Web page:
The three points claimed on Saturday were the reward for a fourth 1-0 win of the league season for Liverpool. The oft-cited (because he’s brilliant) Andrew Beasley mentioned in his column for the Liverpool Echo that there have only been four seasons in the Premier League era where they have had more single-goal victories.

The obvious preference would be for The Reds to win by margins that are more comfortable every week, but recent seasons have shown that approach to be unsustainable and, let’s face it, rather greedy.

Klopp was known for his “heavy metal football” in Germany, which is a label some have tried to keep on him in England. There has been some justification for that as Liverpool have played plenty of high-tempo and high-scoring football during his reign, but it is clear that this team is adapting into something so much more. Capable of so much more.

He actually tried to evolve his team at Borussia Dortmund after Bayern Munich and, that’s right, Pep Guardiola, overtook him in the Bundesliga. However, by his final season it became clear that it just wasn’t going to work as he had hoped. Klopp adapted the formation and the method so his team would start to dominate the ball and wear the opposition down rather than relying as much on counter pressing.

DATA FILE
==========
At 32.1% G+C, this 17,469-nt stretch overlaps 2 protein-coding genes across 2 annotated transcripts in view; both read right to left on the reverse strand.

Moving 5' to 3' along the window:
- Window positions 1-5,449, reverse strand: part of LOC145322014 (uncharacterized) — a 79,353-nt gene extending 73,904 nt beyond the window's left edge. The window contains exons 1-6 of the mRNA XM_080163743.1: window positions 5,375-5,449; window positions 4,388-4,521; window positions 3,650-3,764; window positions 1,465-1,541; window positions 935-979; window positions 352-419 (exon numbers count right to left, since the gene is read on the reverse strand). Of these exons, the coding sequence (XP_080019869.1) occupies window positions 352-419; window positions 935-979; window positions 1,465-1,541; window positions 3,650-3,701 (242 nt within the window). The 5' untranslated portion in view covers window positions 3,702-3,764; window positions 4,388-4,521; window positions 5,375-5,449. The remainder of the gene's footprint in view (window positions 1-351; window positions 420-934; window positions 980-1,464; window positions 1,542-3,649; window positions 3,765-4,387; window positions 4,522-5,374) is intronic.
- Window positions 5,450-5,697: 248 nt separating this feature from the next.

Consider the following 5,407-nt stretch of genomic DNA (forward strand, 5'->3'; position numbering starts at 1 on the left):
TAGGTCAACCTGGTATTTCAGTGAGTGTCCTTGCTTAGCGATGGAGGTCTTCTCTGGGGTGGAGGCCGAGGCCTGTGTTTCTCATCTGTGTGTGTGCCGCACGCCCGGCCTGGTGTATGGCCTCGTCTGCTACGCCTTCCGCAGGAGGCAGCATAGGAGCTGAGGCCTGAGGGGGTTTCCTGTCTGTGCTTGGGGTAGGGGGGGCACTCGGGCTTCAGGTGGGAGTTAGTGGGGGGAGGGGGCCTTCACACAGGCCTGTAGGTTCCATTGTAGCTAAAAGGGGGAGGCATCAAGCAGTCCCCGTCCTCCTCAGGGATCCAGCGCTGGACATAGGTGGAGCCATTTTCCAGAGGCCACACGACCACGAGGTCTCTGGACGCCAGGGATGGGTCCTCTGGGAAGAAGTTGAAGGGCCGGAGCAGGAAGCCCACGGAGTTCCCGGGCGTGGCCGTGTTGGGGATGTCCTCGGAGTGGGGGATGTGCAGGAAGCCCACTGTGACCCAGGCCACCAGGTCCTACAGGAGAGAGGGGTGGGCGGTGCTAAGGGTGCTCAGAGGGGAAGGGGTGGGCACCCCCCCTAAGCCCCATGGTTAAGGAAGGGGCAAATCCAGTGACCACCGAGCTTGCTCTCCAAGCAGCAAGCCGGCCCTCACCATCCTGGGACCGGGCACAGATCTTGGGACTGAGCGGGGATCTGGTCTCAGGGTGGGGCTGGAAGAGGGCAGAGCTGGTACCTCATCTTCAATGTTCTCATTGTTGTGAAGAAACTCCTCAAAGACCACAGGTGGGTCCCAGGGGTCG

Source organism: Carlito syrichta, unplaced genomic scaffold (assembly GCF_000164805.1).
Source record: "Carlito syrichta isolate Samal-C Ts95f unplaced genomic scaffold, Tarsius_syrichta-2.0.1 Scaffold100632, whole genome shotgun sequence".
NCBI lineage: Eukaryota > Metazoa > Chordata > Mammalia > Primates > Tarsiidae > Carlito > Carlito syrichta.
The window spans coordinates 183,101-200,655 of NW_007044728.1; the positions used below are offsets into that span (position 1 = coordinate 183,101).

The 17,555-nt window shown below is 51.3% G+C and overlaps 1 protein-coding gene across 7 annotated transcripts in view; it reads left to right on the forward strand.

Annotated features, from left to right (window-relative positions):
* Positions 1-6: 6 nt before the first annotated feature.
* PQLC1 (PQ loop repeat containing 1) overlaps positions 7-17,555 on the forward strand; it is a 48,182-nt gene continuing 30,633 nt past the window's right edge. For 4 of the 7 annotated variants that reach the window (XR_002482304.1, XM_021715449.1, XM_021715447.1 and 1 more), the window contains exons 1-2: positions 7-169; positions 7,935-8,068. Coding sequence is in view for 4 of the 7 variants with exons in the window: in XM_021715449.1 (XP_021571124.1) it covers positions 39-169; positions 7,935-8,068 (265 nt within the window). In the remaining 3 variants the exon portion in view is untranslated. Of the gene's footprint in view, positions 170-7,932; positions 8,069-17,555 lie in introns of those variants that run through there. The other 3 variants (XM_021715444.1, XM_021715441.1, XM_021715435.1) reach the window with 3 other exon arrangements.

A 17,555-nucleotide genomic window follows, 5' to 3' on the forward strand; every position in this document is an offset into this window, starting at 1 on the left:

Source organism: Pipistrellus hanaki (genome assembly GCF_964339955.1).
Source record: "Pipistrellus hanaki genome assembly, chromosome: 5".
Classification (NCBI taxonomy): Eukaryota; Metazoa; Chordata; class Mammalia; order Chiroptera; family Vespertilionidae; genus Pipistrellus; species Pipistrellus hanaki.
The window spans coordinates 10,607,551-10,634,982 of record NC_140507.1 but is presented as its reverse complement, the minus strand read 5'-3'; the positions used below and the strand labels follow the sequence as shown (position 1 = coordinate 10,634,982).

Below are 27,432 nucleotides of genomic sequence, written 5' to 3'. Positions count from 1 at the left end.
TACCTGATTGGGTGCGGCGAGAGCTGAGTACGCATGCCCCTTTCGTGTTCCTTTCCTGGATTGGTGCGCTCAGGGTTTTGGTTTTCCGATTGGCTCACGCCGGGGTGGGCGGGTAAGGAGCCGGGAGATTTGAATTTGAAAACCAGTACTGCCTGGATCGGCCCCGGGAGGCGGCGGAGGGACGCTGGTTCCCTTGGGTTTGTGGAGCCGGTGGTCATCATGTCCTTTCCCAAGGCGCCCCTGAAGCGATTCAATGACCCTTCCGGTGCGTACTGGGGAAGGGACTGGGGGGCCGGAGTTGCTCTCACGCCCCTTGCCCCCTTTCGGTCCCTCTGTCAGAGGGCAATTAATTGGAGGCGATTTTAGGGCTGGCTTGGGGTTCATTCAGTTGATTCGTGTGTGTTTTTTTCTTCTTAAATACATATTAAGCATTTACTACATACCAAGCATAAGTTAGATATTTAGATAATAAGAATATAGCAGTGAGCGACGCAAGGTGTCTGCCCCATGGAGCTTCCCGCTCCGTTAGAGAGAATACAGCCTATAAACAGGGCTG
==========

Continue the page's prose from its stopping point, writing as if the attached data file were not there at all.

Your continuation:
06.12.2011, Signal Iduna Park, Dortmund, GER, UEFA Champions League, Gruppe F, Vorrunde, Borussia Dortmund (GER) vs Olympique Marseille (FRA), im Bild Antonio da Silva (#8 Dortmund), Jürgen/ Juergen Klopp (Trainer Dortmund), Kuba (#16 Dortmund) nach der Niederlage // during match of UEFA Champions League, Pool F, Borussia Dortmund (GER) vs. Olympique Marseille (FRA) at Signal Iduna Park, Dortmund, GER, 2011/12/06. EXPA Pictures © 2011, PhotoCredit: EXPA/ nph/ Kurth..***** ATTENTION - OUT OF GER, CRO *****